Dr. Lowell Catlett had FPA members laughing as he closed the organization’s 2013 Retreat in Palm Springs, Calif., on Monday afternoon.
Catlett, a futurist and dean of the College of Agricultural, Consumer and Environmental Sciences at New Mexico State University, began by noting his age.
“I was considering the short time I had left and said, ‘Whoa, I better do all I can to extend it,’” he said.
He noted the “marriage premium” men have over women when it comes to their life spans, “although some married men would rather die.”
He also said he thought the fact that he drank red wine would help him, until his doctor explained what moderation meant, “and I had to give those years back.”
Lastly, he discovered men in Canada live to an average of 78 years, so he decided to move there, “until I realized you need a marketable skill before I could move to the country, so that didn’t help.”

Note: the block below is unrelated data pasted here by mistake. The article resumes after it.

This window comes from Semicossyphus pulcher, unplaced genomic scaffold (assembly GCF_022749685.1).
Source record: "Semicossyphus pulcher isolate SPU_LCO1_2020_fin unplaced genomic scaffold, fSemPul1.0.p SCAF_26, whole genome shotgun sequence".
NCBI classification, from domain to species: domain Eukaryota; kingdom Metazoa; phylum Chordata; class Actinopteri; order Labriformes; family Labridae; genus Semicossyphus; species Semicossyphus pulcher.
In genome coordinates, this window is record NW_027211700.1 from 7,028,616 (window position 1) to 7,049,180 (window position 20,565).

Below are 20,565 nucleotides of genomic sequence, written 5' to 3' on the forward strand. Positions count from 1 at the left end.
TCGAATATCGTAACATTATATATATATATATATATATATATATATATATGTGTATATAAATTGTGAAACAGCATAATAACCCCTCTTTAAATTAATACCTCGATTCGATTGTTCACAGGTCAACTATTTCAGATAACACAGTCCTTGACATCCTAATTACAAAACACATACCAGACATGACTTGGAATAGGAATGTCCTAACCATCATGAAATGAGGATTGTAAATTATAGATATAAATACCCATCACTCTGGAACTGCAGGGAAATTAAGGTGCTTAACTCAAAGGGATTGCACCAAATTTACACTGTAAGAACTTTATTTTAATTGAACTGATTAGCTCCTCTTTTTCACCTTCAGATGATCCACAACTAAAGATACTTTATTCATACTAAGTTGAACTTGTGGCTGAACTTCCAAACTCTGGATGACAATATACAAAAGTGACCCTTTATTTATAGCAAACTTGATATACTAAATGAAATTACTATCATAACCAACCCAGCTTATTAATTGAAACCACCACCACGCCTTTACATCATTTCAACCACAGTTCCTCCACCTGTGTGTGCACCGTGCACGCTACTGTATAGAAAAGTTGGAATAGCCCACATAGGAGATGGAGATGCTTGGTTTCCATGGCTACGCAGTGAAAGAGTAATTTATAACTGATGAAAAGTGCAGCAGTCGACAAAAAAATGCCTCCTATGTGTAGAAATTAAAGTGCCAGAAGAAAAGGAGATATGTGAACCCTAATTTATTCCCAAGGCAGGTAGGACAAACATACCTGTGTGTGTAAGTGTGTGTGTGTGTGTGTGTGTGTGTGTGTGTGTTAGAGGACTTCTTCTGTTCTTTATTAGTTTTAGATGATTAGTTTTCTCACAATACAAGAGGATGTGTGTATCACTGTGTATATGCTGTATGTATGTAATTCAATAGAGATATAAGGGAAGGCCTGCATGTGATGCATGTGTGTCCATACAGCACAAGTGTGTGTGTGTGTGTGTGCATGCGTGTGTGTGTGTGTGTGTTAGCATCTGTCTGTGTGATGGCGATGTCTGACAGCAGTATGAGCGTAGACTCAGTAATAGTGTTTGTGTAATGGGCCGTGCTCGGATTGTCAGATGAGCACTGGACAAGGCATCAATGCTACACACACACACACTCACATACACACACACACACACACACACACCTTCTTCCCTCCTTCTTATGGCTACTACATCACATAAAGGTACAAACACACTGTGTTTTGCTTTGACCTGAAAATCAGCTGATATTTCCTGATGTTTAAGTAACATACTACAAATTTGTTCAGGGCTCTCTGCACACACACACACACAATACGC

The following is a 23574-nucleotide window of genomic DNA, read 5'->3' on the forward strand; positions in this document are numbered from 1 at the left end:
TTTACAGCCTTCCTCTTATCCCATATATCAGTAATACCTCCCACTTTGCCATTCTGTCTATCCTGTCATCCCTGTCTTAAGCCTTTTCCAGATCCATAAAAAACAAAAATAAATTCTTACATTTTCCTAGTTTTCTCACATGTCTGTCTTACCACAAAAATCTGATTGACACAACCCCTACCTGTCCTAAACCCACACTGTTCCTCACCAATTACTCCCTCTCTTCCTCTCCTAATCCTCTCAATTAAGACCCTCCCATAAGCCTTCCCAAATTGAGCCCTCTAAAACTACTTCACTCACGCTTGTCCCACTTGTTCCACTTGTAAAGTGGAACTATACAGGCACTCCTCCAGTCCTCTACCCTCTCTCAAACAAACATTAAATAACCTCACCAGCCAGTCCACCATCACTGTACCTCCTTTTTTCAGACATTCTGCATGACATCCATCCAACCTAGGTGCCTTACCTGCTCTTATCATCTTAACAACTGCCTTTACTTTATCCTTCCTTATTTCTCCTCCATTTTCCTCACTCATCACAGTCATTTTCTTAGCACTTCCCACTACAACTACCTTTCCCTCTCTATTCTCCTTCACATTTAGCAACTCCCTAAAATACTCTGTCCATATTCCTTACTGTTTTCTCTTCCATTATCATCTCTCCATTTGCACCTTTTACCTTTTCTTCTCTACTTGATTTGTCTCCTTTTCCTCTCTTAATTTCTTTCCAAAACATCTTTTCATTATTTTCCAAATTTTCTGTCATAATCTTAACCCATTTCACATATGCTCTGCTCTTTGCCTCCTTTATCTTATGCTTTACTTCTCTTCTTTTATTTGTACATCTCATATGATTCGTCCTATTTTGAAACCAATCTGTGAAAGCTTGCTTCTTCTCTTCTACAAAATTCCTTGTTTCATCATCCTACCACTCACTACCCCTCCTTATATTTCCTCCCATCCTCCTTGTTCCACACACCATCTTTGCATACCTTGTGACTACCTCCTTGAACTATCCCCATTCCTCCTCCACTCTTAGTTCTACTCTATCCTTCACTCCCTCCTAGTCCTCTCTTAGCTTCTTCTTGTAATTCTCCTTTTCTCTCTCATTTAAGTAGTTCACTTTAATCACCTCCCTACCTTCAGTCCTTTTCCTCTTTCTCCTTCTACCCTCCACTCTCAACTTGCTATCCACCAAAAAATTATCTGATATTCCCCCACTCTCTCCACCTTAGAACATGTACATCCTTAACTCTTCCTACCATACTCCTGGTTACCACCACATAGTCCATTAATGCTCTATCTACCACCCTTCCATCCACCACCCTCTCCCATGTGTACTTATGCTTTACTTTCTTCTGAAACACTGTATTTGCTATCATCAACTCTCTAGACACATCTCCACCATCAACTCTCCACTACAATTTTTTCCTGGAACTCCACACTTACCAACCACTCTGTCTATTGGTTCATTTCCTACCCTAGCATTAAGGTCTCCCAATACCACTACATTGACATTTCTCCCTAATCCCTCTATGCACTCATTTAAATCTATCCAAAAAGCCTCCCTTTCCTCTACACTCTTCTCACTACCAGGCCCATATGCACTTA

Cattlett then noted that the accuracy rate of the financial industry in predicting market outcomes was just 47%, despite increases in expertise and technology.
“Just 47%, can you believe that?” he asked the audience. “That means you could flip a coin and we’d still be behind by 3 percentage points.”
Catlett noted that the amount it costs the average American to eat as a percentage of disposable income has never been lower. He also said he is now able to tell college graduates the price of owning a home has never been lower.
“When I bought my first home in 1979, the interest rate on my 30-year fixed was 11%,” he related. “A colleague at the time said, ‘Stop bragging, mine’s 17%.’ Think we were underwater? A little bit, we just weren’t bright enough to do the calculation and figure it out.”